To address this knowledge gap, the researchers analyzed a panel of phthalate metabolites in urine collected from 780 pregnant women during two visits at four sites in the United States. Prenatal exposure to several phthalates was linked to lower weight at birth but not during childhood. In addition, prenatal exposure to some phthalates was associated with low weight-to-length ratio at delivery, as well as high body mass index at three to six years of age. According to the authors, continued investigation of the role of such environmental exposures is warranted, given the high rates of childhood obesity in the United States.
Citation: Ferguson KK, Bommarito PA, Arogbokun O, Rosen EM, Keil AP, Zhao S, Barrett ES, Nguyen RHN, Bush NR, Trasande L, McElrath TF, Swan SH, Sathyanarayana S. 2022. Prenatal phthalate exposure and child weight and adiposity from in utero to 6 years of age. Environ Health Perspect 130(4):47006.
Structural snapshots shed light on the choreography of catalysis
Crystal structures of mysterious molecular complexes have provided atomic-level insight into the diversity of mechanisms underlying enzymatic reactions, according to NIEHS researchers and their collaborators.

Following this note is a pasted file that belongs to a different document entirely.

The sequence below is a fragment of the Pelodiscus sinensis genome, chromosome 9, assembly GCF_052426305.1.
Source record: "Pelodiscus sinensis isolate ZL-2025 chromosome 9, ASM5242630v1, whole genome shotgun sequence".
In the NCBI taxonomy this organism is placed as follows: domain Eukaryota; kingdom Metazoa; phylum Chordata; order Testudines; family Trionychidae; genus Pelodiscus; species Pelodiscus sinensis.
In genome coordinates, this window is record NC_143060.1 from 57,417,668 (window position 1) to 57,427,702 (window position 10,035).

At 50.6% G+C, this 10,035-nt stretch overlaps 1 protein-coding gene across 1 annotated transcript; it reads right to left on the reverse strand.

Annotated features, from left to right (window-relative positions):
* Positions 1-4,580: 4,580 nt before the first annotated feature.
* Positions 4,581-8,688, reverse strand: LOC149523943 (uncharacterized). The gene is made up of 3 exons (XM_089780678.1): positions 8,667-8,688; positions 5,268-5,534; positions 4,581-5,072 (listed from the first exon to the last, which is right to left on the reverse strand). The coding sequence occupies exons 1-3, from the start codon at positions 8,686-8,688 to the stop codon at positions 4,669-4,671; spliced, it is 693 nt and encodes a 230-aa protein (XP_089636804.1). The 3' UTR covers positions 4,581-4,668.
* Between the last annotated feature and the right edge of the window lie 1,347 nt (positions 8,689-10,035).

Protein tyrosine phosphatases (PTPs) are enzymes that are essential for many cellular functions. It has not been clear how enzymatic reactions proceed for a subgroup of PTPs that lack the classical version of a prominent structural element called the WPD loop. Progress toward solving this puzzle requires high-resolution structures of members of this particular group of enzymes interacting with their natural substrates.
To address this need, the researchers provided crystal complexes for one such PTP outlier: Arabidopsis thaliana plant and fungi atypical dual specificity phosphatase 1 (AtPFA-DSP1). High-resolution crystal structures revealed the catalytic core of AtPFA-DSP1 interacting with signaling molecules called inositol pyrophosphates (PP-InsPs). By linking together individual structural datasets, the researchers elucidated how the WPD loop contributes to catalysis, despite lacking its typical peptide sequence. In plants, this type of reaction may impact drought tolerance and regulate molecular defenses against herbivorous larvae and pathogens.
Taken together, the findings represent a significant extension to the known chemical versatility of the WPD loop, thereby greatly expanding mechanistic understanding of its important contributions to tailoring reactivity profiles for individual PTP family members.
Citation: Wang H, Perera L, Jork N, Zong G, Riley AM, Potter BVL, Jessen HJ, Shears SB. A structural exposé of noncanonical molecular reactivity within the protein tyrosine phosphatase WPD loop. 2022. Nat Commun 13(1):2231.
(Janelle Weaver, Ph.D., is a contract writer for the NIEHS Office of Communications and Public Liaison.)